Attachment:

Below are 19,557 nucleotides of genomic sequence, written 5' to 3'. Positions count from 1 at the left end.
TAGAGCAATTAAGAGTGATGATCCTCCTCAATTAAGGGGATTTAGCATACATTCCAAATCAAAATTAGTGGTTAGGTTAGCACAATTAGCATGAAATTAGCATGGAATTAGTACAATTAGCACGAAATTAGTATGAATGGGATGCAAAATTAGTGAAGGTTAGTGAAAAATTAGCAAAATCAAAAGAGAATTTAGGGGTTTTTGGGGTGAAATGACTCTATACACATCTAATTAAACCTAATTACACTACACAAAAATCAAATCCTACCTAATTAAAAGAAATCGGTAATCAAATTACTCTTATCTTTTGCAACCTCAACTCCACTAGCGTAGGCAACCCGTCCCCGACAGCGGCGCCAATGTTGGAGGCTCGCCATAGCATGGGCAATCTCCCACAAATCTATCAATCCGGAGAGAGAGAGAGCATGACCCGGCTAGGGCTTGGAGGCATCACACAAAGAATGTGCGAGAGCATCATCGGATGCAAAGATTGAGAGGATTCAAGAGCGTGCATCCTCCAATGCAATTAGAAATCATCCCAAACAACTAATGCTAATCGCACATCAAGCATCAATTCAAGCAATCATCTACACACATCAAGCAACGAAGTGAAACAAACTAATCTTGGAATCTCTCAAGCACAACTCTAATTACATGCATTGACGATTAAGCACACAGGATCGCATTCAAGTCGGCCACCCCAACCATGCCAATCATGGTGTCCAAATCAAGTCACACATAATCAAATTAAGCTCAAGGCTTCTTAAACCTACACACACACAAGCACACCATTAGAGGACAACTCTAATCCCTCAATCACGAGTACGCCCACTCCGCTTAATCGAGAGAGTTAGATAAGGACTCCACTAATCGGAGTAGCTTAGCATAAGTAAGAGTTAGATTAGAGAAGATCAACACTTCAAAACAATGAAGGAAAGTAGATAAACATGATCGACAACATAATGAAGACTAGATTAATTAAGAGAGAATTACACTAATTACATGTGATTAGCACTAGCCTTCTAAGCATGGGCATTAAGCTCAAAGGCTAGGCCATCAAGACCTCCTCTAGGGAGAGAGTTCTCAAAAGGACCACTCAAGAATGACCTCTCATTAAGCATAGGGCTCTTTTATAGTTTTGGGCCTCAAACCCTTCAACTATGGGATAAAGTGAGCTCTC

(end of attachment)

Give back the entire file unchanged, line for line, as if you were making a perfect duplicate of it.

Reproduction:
Below are 19,557 nucleotides of genomic sequence, written 5' to 3'. Positions count from 1 at the left end.
TAGAGCAATTAAGAGTGATGATCCTCCTCAATTAAGGGGATTTAGCATACATTCCAAATCAAAATTAGTGGTTAGGTTAGCACAATTAGCATGAAATTAGCATGGAATTAGTACAATTAGCACGAAATTAGTATGAATGGGATGCAAAATTAGTGAAGGTTAGTGAAAAATTAGCAAAATCAAAAGAGAATTTAGGGGTTTTTGGGGTGAAATGACTCTATACACATCTAATTAAACCTAATTACACTACACAAAAATCAAATCCTACCTAATTAAAAGAAATCGGTAATCAAATTACTCTTATCTTTTGCAACCTCAACTCCACTAGCGTAGGCAACCCGTCCCCGACAGCGGCGCCAATGTTGGAGGCTCGCCATAGCATGGGCAATCTCCCACAAATCTATCAATCCGGAGAGAGAGAGAGCATGACCCGGCTAGGGCTTGGAGGCATCACACAAAGAATGTGCGAGAGCATCATCGGATGCAAAGATTGAGAGGATTCAAGAGCGTGCATCCTCCAATGCAATTAGAAATCATCCCAAACAACTAATGCTAATCGCACATCAAGCATCAATTCAAGCAATCATCTACACACATCAAGCAACGAAGTGAAACAAACTAATCTTGGAATCTCTCAAGCACAACTCTAATTACATGCATTGACGATTAAGCACACAGGATCGCATTCAAGTCGGCCACCCCAACCATGCCAATCATGGTGTCCAAATCAAGTCACACATAATCAAATTAAGCTCAAGGCTTCTTAAACCTACACACACACAAGCACACCATTAGAGGACAACTCTAATCCCTCAATCACGAGTACGCCCACTCCGCTTAATCGAGAGAGTTAGATAAGGACTCCACTAATCGGAGTAGCTTAGCATAAGTAAGAGTTAGATTAGAGAAGATCAACACTTCAAAACAATGAAGGAAAGTAGATAAACATGATCGACAACATAATGAAGACTAGATTAATTAAGAGAGAATTACACTAATTACATGTGATTAGCACTAGCCTTCTAAGCATGGGCATTAAGCTCAAAGGCTAGGCCATCAAGACCTCCTCTAGGGAGAGAGTTCTCAAAAGGACCACTCAAGAATGACCTCTCATTAAGCATAGGGCTCTTTTATAGTTTTGGGCCTCAAACCCTTCAACTATGGGATAAAGTGAGCTCTC